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How training gluteal muscles can improve your running

25/10/2019 by Pivotal Motion
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Running for Gluteal Muscles

Running is one of the greatest forms of exercise – free, intense and outdoors. Most people think that calf and quads are the most important when running, but strong gluteal muscles are integral for peak performance!

Colloquially referred to as your derriere, tush or bum – your glutes are the largest muscle group in the body, made up of the gluteus maximus, medius and minimus. These muscles help to stabilize your hips and posture, ensuring a strong center of gravity to produce power, speed and acceleration when running. If not strong enough, your running technique will suffer with a drop or shift of the pelvis, placing excess strain on the lower limbs and increasing chance of injury.

So, when stretching before your run, don’t forget about your glutes (check out our website for more information on stretching before exercise). And chuck the following exercises into your next workout to start isolating and strengthening your glutes!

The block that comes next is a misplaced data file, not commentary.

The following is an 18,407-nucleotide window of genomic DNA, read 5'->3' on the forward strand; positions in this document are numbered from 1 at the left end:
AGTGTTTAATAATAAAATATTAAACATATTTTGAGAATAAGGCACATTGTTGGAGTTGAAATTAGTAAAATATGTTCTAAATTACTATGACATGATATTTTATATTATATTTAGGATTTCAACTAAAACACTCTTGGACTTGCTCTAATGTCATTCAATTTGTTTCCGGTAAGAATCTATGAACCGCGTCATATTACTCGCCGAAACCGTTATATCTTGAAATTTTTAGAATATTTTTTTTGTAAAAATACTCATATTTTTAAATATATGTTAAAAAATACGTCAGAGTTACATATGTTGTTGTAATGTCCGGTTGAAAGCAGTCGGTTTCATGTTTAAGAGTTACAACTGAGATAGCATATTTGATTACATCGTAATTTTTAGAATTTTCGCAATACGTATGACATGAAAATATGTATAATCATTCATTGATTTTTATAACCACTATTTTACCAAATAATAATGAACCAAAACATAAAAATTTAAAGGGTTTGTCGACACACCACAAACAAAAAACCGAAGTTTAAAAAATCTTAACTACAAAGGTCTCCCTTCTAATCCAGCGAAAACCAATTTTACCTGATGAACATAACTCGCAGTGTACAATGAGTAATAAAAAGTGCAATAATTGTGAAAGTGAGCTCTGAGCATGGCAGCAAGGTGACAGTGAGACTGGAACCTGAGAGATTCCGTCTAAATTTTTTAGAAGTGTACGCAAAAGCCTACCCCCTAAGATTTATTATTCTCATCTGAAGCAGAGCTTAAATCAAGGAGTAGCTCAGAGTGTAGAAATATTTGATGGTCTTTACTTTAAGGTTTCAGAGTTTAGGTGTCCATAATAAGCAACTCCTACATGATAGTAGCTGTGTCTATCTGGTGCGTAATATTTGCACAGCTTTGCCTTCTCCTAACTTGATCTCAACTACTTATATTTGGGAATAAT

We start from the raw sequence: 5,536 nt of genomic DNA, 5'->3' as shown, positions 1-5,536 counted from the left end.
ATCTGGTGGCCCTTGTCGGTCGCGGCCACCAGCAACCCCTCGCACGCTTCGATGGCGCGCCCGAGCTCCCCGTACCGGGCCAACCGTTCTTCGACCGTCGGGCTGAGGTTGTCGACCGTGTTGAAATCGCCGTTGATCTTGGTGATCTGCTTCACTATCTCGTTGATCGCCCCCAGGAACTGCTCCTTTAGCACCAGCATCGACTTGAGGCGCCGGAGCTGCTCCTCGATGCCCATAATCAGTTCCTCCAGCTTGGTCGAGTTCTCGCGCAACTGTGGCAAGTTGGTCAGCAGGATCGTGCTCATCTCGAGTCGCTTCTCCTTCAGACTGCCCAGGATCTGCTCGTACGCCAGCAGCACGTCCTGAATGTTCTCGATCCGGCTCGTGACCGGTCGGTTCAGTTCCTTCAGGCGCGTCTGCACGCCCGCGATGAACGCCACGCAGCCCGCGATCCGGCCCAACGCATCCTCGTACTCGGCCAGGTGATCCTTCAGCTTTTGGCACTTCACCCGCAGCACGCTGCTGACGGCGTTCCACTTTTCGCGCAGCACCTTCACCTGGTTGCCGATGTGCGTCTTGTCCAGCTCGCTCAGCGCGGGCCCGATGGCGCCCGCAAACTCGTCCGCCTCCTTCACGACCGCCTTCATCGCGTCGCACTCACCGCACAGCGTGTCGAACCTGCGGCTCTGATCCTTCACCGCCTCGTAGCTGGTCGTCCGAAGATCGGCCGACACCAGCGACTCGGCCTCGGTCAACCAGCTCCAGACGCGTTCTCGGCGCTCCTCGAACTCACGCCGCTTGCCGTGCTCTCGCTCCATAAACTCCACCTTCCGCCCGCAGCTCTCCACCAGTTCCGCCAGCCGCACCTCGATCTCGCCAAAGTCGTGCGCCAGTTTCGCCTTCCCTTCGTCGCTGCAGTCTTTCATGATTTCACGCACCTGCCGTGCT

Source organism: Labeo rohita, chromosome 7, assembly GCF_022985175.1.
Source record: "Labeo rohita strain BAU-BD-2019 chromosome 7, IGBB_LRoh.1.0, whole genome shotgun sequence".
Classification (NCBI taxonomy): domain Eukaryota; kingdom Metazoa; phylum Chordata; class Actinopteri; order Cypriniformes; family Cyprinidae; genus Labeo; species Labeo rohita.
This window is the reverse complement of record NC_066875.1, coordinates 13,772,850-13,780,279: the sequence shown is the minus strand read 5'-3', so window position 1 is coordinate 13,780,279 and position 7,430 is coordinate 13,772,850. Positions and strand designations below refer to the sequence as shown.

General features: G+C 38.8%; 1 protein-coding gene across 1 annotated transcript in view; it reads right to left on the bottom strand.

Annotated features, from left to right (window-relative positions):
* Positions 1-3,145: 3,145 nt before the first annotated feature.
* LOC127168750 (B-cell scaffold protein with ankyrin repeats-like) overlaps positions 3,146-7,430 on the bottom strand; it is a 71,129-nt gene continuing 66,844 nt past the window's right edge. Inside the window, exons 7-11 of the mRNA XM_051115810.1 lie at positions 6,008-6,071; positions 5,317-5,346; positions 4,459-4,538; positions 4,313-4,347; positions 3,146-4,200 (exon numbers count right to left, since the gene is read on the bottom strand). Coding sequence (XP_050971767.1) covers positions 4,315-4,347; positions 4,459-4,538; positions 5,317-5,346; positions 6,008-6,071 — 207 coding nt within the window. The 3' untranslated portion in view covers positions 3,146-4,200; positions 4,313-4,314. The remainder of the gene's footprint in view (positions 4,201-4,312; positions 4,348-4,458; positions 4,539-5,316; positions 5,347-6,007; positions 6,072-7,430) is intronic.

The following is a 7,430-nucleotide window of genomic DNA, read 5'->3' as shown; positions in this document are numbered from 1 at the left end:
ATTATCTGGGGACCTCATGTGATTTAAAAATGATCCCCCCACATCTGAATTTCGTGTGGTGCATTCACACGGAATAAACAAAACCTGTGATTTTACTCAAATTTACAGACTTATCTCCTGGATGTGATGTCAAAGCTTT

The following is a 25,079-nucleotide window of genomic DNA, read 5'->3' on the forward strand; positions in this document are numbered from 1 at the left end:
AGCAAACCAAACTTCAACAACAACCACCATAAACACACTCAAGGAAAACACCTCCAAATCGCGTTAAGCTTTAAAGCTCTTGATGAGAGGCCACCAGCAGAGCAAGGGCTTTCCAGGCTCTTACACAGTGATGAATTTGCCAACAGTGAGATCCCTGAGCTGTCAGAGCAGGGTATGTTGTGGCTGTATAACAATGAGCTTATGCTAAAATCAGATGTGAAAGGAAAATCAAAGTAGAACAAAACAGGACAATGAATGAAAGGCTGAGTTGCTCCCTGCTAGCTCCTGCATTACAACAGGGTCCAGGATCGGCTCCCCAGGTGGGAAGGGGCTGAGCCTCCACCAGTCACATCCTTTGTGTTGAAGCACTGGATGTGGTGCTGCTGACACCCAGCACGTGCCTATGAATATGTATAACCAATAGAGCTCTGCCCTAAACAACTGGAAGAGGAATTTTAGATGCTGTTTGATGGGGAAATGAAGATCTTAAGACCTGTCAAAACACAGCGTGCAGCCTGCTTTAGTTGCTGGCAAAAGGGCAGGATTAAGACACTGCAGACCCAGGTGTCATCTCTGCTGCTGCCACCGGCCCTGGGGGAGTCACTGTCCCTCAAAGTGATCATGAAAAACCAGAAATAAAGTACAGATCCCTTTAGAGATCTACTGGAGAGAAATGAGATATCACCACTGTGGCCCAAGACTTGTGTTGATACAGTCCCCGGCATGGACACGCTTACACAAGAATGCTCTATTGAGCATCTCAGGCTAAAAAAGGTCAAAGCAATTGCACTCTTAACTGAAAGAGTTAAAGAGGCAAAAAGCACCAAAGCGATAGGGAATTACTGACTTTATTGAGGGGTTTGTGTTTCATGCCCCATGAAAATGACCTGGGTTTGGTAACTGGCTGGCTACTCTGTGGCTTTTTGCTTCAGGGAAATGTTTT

1. Single-Leg Deadlift

Standing with hip-width apart, shift weight to one leg and bend at the hips. Reach down to the ground with both arms as your leg swings back, remembering to keep your shoulders back and posture straight. Return to the original position with two feet on the ground and repeat. For greater challenge, hold weights or a medicine ball.

2. Glute Bridge

Start by laying on a flat, comfortable surface. Bend your knees and keep your feet hip-width apart. Your arms will rest by your sides during this exercise. Raise your pelvis off the floor by activating your glutes. Keep your posture neutral so your body forms a straight line, from your neck to your knees. Lower your pelvis to the floor, still activating the gluteal muscles and repeat. For an extra challenge, weights can be held comfortably across the pelvis.

3. Leg Kickback

Start on all fours, with your hands and knees on the ground. Keep your posture straight and tense your core muscles. Extend one leg upwards, using your glutes to lift the weight of your leg. Your thigh should be parallel to the ground. Return to the starting position, still engaging those gluteal muscles. Swap legs and repeat. Small dumbells can be held behind the knee to add an extra burn.

Whilst these exercises are great to engage your glutes, there are still many more out there. Remember to stretch before and after to prevent injury, as discussed on our website. If there are any concerns regarding pain when running or undertaking gluteal exercises, please consult a physiotherapist or other health clinician. The friendly physiotherapists at Pivotal Motion are here to help! Call us on (07) 3352 5116 or make an appointment online.

 

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